Odyssey Opera Resurrects Henry VIII

BOSTON, MA (For Release 07.18.19) — One of the nation’s most adventurous opera companies, Odyssey Opera, begins its seventh season with a concert performance of Henry VIII (1883) by French composer Camille Saint-Saëns based on El cisma en Inglaterra (The schism in England) by Pedro Calderón de la Barca.

BBC Prom 32: DiDonato spellbinds in Berlioz and the NYO of the USA magnificently scales Strauss

As much as the Proms strives to stand above the events of its time, that doesn’t mean the musicians, conductors or composers who perform there should necessarily do so.


OPERA TODAY ARCHIVES »

Performances

23 Aug 2019

L’equivoco stravagante in Pesaro

L’equivoco stravagante (The Bizarre Misunderstanding), the 18 year-old Gioachino Rossini's first opera buffa, is indeed bizarre. Its heroine Ernestina is obsessed by literature and philosophy and the grandiose language of opera seria.  »

Recently in Performances

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27 Jul 2015

The Maid of Pskov (Pskovityanka) , St. Petersburg

I recently spent four days in St. Petersburg, timed to coincide with the annual Stars of the White Nights Festival. Yet the most memorable singing I heard was neither at the Mariinsky Theater nor any other performance hall. It was in the small, nearly empty church built for the last Tsar, Nicholas II, at Tsarskoye Selo.  »

27 Jul 2015

Prom 11 — Grange Park Opera: Fiddler on the Roof

As I walked up Exhibition Road on my way to the Royal Albert Hall, I passed a busking tuba player whose fairground ditties were enlivened by bursts of flame which shot skyward from the bell of his instrument, to the amusement and bemusement of a rapidly gathering pavement audience.  »

24 Jul 2015

Saul, Glyndebourne

A brilliant theatrical event, bringing Handel’s theatre of the mind to life on stage  »

24 Jul 2015

Roberta Invernizzi, Wigmore Hall

‘Here, thanks be to God, my opera is praised to the skies and there is nothing in it which does not please greatly.’ So wrote Antonio Vivaldi to Marchese Guido Bentivoglio d’Aragona in Ferrara in 1737.  »

23 Jul 2015

Montemezzi: L’amore dei tre Re

Asphyxiations, atrophy by poison, assassination: in Italo Montemezzi’s L’amore dei tre Re (The Love of the Three Kings, 1913) foul deed follows foul deed until the corpses are piled high.   »

23 Jul 2015

Prom 4: Andris Nelsons

The precision of attack in the opening to Beethoven’s Creatures of Prometheus Overture signalled thoroughgoing excellence in the contribution of the CBSO to this concert.  »

23 Jul 2015

BBC Proms: The Cardinall’s Musick

When he was skilfully negotiating the not inconsiderable complexities, upheavals and strife of musical and religious life at the English royal court during the Reformation, Thomas Tallis (c.1505-85) could hardly have imagined that more than 450 years later people would be queuing round the block for the opportunity spend their lunch-hour listening to the music that he composed in service of his God and his monarch. »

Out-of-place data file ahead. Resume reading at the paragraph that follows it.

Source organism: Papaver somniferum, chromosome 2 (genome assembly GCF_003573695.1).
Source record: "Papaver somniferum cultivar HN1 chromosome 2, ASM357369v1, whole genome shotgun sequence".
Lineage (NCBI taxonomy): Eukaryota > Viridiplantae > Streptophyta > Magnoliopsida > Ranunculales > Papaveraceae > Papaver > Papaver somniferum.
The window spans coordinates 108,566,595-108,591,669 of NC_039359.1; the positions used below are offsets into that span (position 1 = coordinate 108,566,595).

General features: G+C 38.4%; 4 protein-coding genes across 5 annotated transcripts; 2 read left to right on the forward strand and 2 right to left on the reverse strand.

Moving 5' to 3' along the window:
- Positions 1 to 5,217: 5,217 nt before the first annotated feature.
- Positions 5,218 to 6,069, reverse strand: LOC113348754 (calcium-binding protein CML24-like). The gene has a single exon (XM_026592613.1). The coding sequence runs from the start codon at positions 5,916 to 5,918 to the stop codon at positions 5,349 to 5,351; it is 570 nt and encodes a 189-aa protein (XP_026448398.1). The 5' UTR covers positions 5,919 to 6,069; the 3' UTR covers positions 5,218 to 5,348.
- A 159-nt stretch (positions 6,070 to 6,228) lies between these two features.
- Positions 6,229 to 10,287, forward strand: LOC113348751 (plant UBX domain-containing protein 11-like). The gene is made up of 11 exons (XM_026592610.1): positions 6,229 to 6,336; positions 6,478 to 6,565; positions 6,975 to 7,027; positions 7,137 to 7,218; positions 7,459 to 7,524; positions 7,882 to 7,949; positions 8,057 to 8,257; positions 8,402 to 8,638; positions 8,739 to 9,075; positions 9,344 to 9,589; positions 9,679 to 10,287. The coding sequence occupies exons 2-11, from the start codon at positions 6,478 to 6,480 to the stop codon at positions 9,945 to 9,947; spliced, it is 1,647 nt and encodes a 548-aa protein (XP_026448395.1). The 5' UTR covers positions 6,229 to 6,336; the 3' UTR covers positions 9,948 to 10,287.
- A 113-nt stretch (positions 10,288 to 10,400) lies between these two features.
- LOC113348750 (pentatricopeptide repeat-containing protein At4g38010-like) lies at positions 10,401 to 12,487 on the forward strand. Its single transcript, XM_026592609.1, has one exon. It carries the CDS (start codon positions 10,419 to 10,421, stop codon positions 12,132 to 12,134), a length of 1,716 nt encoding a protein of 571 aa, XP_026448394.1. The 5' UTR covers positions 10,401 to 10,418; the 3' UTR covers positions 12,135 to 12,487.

21 Jul 2015

Oberon, Persephone and Iolanta at the Aix Festival

Two of the important late twentieth century stage directors, Robert Carsen and Peter Sellars, returned to the Aix Festival this summer. Carsen’s A Midsummer Night’s Dream is a masterpiece, Sellars’ strange Tchaikovsky/Stravinsky double bill is simply bizarre. »

21 Jul 2015

Betrothal and Betrayal : JPYA at the ROH

The annual celebration of young talent at the Royal Opera House is a magnificent showcase, and it was good to see such a healthy audience turnout.  »

19 Jul 2015

Jenůfa Packs a Wallop at DMMO

There are few operas that can rival the visceral impact of a well-staged Jenůfa and Des Moines Metro Opera has emphatically delivered the goods. »

19 Jul 2015

Des Moines Fanciulla a Minnie-Triumph

The Girl of the Golden West (La Fanciulla del West) often gets eclipsed when compared to the rest of the mature Puccini canon. »

18 Jul 2015

First Night of the BBC Proms 2015

First Night of the BBC Proms 2015 with Sakari Oramo in exuberant form, pulling off William Walton’s Belshazzar’s Feast with the theatrical flair it deserves. »

18 Jul 2015

Monsters and Marriage at the Aix Festival

Plus an evening by the superb Modigliani Quartet that complimented the brief (55 minutes) a cappella opera for six female voices Svadba (2013) by Serbian composer Ana Sokolovic (b. 1968). She lives in Canada.  »

17 Jul 2015

Des Moines: A Whole Other Secret Garden

With its revelatory production of Rappaccini’s Daughter performed outdoors in the city’s refurbished Botanical Gardens, Des Moines Metro Opera has unlocked the gate to a mysterious, challenging landscape of musical delights. »

17 Jul 2015

Seductive Abduction in Iowa

Des Moines Metro Opera has quite a crowd-pleasing production of The Abduction from the Seraglio on its hands.  »

17 Jul 2015

A Midsummer Night’s Dream, Garsington Opera

Even by Shakespeare’s standards A Midsummer Night’s Dream, one of his earlier plays, boasts a particularly fantastical plot involving a bunch of aristocrats (the Athenian Court of Theseus), feuding gods and goddesses (Oberon and Titania), ‘Rude Mechanicals’ (Bottom, Quince et al) and assorted faeries and spirits (such as Puck).  »

15 Jul 2015

Richard Wagner: Tristan und Isolde

What do we call Tristan und Isolde? That may seem a silly question. Tristan und Isolde, surely, and Tristan for short, although already we come to the exquisite difficulty, as Tristan and Isolde themselves partly seem (though do they only seem?) to recognise of that celebrated ‘und’. »

15 Jul 2015

Debussy: Pelléas et Mélisande

So this was it, the Pelléas which had apparently repelled critics and other members of the audience on the opening night. Perhaps that had been exaggeration; I avoided reading anything substantive — and still have yet to do so.  »

15 Jul 2015

Richard Strauss: Arabella

I had last seen Arabella as part of the Munich Opera Festival’s Richard Strauss Week in 2008. It is not, I am afraid, my favourite Strauss opera; in fact, it is probably my least favourite. However, I am always willing to be convinced.  »

15 Jul 2015

Carmen in Orange

Some time ago in San Francisco there was an Aida starring Luciano Pavarotti, now in Orange it was Carmen starring Jonas Kaufmann. No, not tenors in drag just great tenors whose names simply outshine the title roles. »

14 Jul 2015

Léo Delibes: Lakmé